Asteroid 2013 WV45 passed by the Earth at a distance of 9 143 000 km (a little under 24 times the average distance between the Earth and the Moon), slightly after 2.20 pm GMT on Friday 27 December 2013. There was no danger of the asteroid hitting us, and had it done so it would have presented little threat. 2013 WV45 is calculated to be between 20 and 62 m in diameter, and an object of this size would be predicted to break up in the atmosphere between 22 and 5 km above the ground, with only fragmentary material reaching the Earth's surface.
2013 WV45 was discovered on 29 November 2013 by the University of Arizona's Mt. Lemmon Survey at the Steward Observatory on Mount Lemmon in the Catalina Mountains north of Tucson. The designation 2013 WV45 implies that the asteroid was the 1146th object discovered in the second half of November 2013 (period 2013 W).
While 2013 WV45 occasionally comes near to the Earth, it does not actually cross our orbital path. It has an elliptical 922 day orbit that takes it from 1.01 AU from the Sun (1.01 times the distance at which the Earth orbits the Sun), slightly outside our orbit, to 2.69 AU from the Sun, (2.69 times the distance at which the Earth orbits the sun and considerably outside the orbit of the planet Mars), so unless an encounter with another body causes it's orbital path to alter in a very specific way (highly unlikely) there is no chance of it hitting the Earth. As a Near Earth Object that remains strictly outside the orbit of the Earth it is classed as an Amor Family Asteroid.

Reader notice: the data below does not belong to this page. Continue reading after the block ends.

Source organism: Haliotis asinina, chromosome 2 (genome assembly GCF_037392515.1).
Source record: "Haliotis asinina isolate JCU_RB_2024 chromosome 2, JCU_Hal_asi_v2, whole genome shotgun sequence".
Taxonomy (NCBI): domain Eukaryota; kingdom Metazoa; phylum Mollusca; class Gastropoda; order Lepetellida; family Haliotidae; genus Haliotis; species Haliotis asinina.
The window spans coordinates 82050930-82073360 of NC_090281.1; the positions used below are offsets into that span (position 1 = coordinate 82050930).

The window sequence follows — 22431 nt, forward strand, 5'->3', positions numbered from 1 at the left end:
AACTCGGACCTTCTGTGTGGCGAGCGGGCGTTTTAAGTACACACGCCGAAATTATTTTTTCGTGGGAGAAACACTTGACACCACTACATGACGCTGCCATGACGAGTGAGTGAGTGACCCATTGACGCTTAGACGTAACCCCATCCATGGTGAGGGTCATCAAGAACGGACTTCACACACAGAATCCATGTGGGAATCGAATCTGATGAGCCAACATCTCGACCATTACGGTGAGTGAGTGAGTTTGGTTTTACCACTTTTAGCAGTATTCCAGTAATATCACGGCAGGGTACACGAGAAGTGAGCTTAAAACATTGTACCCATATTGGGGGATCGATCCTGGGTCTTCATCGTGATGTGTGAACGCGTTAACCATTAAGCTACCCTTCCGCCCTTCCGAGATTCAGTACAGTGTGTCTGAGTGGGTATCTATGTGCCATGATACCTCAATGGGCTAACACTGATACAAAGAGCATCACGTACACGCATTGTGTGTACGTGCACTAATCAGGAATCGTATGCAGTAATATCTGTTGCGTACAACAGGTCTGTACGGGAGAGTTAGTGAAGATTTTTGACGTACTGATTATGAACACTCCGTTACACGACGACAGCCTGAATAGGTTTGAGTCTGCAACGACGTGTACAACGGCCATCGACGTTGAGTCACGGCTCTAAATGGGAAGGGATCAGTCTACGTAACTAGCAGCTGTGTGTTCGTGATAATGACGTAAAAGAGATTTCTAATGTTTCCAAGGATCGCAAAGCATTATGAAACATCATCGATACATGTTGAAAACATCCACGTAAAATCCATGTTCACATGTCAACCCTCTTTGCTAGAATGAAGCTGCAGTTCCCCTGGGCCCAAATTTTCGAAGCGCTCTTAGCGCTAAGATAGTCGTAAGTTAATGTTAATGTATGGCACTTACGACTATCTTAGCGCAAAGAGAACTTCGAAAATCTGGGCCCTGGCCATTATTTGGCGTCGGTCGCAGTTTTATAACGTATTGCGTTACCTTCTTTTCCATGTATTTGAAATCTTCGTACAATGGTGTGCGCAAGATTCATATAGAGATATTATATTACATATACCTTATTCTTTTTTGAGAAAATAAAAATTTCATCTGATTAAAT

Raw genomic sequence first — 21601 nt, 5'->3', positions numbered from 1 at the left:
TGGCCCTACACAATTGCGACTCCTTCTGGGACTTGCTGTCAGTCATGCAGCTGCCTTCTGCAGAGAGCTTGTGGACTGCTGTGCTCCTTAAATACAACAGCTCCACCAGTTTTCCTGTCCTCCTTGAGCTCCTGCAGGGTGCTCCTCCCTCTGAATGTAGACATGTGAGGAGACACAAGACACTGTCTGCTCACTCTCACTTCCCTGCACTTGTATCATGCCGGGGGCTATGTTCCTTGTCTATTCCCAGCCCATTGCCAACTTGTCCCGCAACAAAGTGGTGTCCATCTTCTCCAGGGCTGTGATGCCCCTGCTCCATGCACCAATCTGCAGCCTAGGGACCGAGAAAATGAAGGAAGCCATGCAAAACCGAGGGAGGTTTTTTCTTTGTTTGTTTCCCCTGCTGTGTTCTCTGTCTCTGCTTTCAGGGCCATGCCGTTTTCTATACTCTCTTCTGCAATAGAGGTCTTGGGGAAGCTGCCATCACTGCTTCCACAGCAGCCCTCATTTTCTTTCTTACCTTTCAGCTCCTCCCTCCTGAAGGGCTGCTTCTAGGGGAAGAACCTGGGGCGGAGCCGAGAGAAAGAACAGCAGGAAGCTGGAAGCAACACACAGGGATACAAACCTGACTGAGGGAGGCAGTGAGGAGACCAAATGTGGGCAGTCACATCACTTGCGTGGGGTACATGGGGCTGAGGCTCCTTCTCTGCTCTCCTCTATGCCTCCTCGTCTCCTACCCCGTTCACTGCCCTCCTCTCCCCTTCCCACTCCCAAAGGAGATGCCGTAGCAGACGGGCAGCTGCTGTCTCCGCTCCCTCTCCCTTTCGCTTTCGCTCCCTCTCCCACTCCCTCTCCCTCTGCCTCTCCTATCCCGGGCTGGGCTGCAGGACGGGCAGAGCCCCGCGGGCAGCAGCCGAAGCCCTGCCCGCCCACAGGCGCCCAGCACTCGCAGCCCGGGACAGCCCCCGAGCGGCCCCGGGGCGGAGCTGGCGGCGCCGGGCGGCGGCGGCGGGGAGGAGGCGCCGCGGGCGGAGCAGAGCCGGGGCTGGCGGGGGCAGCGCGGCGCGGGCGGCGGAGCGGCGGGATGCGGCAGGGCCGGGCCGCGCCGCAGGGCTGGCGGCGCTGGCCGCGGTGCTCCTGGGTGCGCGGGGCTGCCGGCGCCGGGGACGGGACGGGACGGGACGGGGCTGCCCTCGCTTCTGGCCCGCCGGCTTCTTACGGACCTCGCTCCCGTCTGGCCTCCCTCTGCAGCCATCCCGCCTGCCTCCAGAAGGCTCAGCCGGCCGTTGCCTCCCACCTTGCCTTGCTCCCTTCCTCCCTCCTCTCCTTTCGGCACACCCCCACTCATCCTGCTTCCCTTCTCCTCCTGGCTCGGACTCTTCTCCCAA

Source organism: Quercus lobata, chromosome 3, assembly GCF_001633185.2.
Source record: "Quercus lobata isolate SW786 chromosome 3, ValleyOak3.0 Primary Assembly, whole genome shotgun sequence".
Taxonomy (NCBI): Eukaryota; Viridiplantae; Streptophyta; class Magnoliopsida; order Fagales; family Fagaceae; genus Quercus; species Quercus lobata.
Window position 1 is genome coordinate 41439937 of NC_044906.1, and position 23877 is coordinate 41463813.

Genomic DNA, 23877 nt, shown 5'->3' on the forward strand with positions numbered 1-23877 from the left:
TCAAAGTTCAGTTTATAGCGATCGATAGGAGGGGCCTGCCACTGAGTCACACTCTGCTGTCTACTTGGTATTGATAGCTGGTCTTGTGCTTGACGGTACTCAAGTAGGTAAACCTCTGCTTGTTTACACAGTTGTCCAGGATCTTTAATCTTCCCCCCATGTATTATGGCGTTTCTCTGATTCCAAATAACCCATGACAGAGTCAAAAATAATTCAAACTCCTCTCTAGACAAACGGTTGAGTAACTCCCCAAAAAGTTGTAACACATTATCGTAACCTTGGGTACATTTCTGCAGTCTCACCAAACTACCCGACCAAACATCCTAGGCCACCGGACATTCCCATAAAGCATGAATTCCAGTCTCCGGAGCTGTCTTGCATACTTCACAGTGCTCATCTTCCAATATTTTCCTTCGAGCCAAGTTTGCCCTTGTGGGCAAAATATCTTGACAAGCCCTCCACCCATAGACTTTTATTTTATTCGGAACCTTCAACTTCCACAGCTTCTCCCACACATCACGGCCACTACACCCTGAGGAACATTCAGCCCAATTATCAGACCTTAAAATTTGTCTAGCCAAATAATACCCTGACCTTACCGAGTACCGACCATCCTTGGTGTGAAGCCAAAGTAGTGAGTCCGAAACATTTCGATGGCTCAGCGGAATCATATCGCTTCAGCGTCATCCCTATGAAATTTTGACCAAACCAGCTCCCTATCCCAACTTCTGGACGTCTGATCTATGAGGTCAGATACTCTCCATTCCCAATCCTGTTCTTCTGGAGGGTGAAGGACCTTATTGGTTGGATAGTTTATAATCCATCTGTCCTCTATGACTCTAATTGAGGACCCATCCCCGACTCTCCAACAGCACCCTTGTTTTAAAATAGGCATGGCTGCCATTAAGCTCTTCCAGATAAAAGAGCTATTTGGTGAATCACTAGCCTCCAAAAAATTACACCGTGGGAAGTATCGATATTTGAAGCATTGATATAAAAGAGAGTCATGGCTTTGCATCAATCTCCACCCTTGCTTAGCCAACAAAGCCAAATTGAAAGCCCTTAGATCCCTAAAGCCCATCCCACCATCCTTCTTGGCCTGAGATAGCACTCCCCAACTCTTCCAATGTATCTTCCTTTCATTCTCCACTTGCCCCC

See also Asteroid 2013 YC14 passes the Earth, Asteroid 2013 WD44 Passes the Earth, Asteroid 2013 XA4 passes the Earth, Asteroid 2013 XY20 passes the Earth and Asteroid 2013 XW8 passes the Earth.
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